‘The Renegades’ (books)
The Antelope Valley is a vast stretch of high desert north of Los Angeles, where thousands of affordable homes have been thrown up and where urban gangs are already starting to move in. The sheriff’s department considers it Siberia, but Charlie Hood has asked to be assigned there, preferring to patrol at night and alone.
Just 29 years old, Hood seems much older, both because he is mature beyond his years and because he has been beaten down by the events of last year, when he was introduced as the protagonist of “L.A. Outlaws.” Before that book was over, Hood had fallen in love with a flamboyant woman bandit, grieved when she was gunned down in a robbery and become involved in the dirty business of exposing a crooked cop.
Now, at the start of “The Renegades,” Hood needs time to heal. He’s not going to get it.
“The Renegades,” the 15th crime novel by T. Jefferson Parker, is another stylish, cleverly plotted yarn by one of the most consistent performers in the crime novel genre.
‘Years of Refusal’ (music)
On his new album, “Years of Refusal,” Morrissey continues to relish in self-pity, but this time, he does it with a more stripped-down accompaniment.
Whereas recent Morrissey CDs had elaborate orchestration, for the most part, he relies mainly on guitars to frame his sound this time around, ranging from glam rock to mariachi beats to even The Smiths.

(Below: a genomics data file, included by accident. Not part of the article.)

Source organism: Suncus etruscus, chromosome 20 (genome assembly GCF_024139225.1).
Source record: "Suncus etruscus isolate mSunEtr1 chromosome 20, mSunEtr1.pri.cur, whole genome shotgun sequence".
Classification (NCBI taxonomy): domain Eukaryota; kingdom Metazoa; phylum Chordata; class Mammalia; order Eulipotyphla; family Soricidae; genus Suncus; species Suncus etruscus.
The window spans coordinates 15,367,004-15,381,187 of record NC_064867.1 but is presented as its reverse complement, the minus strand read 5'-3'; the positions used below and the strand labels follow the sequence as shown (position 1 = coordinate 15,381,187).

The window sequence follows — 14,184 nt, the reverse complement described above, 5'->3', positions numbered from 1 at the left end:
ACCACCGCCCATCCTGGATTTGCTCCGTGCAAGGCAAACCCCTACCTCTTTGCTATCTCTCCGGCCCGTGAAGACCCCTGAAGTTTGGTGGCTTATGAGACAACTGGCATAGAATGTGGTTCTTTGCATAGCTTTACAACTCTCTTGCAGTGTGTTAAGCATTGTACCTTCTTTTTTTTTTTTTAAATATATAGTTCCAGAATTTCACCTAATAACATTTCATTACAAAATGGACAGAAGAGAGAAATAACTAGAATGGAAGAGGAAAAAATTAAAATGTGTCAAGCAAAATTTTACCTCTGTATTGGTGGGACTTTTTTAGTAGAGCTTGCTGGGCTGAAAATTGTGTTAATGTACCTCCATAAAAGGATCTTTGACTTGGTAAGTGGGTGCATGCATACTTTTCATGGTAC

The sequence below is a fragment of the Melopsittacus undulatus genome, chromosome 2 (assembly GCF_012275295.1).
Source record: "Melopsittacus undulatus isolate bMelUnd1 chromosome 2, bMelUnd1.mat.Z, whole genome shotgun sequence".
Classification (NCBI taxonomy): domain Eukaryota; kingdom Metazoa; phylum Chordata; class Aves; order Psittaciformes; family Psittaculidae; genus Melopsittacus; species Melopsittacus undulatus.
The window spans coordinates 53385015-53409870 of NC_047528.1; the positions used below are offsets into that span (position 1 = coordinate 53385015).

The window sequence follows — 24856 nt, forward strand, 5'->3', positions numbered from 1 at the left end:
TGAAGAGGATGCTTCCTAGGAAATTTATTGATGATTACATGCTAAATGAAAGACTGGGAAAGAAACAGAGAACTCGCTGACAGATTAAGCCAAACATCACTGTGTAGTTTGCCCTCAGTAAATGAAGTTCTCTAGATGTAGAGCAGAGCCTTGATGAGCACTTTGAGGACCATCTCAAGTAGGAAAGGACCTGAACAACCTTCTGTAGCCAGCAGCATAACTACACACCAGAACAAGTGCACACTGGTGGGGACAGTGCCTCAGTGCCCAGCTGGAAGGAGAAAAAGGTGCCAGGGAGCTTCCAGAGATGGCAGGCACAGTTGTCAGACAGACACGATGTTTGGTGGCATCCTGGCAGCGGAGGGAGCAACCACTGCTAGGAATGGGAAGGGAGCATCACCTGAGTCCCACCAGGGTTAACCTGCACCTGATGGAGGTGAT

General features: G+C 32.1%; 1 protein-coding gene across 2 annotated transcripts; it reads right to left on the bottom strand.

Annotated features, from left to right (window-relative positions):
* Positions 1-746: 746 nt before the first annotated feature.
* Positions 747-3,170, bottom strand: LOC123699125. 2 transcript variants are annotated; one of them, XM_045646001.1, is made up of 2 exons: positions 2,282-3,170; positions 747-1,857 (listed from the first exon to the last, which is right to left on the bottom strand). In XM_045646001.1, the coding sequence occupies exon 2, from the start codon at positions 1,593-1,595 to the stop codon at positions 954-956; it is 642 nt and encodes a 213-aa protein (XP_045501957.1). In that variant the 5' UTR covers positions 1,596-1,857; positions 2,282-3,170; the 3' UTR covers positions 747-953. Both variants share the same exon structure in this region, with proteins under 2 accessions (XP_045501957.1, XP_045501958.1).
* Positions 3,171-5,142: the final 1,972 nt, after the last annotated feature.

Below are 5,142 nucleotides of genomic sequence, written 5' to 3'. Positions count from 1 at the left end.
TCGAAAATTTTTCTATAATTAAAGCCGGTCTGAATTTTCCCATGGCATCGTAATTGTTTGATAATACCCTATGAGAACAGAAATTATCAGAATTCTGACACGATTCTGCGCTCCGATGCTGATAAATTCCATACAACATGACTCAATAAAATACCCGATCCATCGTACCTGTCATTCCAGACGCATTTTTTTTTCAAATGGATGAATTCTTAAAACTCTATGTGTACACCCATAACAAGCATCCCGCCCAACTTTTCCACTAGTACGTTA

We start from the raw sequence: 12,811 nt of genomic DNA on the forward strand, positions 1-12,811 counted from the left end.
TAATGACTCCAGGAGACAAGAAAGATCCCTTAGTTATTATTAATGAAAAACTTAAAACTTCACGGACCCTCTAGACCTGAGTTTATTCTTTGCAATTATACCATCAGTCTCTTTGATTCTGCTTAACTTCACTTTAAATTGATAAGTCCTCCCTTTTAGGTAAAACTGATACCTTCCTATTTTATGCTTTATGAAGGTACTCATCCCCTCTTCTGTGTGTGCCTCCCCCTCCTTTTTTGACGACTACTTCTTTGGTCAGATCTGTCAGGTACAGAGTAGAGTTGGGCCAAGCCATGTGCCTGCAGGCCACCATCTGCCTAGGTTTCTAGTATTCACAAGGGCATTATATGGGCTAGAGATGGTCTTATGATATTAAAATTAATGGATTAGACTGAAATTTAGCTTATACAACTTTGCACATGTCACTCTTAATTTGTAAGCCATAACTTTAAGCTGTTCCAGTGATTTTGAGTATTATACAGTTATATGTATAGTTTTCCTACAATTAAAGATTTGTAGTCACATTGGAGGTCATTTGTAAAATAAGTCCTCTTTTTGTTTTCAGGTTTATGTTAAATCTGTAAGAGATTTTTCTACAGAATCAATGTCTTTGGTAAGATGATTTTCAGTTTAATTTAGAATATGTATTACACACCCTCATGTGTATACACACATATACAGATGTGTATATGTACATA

Morrissey kicks the album off powerfully with “Something Is Squeezing My Skull,” his take on anxiety and an overmedicated society, and bookends it with an equally powerful closer, “I’m OK By Myself,” though he does sound a bit paranoid with the lyric: “Then came an arm around my shoulder, well surely the hand holds a revolver?” (Sounds like someone wasn’t taking the medicine mentioned in the first song).
Flashes of brilliance pervade the album’s 12 tracks with a taste of The Smiths and his early solo work. No doubt that period has a superior edge, but this album holds its own, especially when you compare his body of work in the new millennium. Over time, he’s re-emerged as a vital artist.
‘George Gently’ (DVD)
A pair of splendid recent British detective shows otherwise unseen in the United States have been made available on DVD: “George Gently: Series 1” collects three feature-length cases originally broadcast in 2007 and ’08, while “The Last Detective: Complete Collection” gathers all 17 episodes from the show’s four seasons (2003-07).
Though the first show is a drama and the second is three-quarters comedy, each exhibits the best qualities of its kind: well-realized characters; place as a player; and stories rooted in ordinary human failings, which makes them both sadder and funnier than their American counterparts.
Set in 1964, “George Gently” comes from a series of novels written by Alan Hunter.
Driven to retirement by the murder of his wife, Gently (Martin Shaw) follows the case to Northumberland, where he eventually decides to continue working — in part to furnish moral guidance to an ambitious young detective sergeant (Lee Ingleby). Shaw gives the character both heft and delicacy; Gently is no savant but works from a hard-won understanding of human nature, which gives him a world-weariness as well as a certain liberality of mind.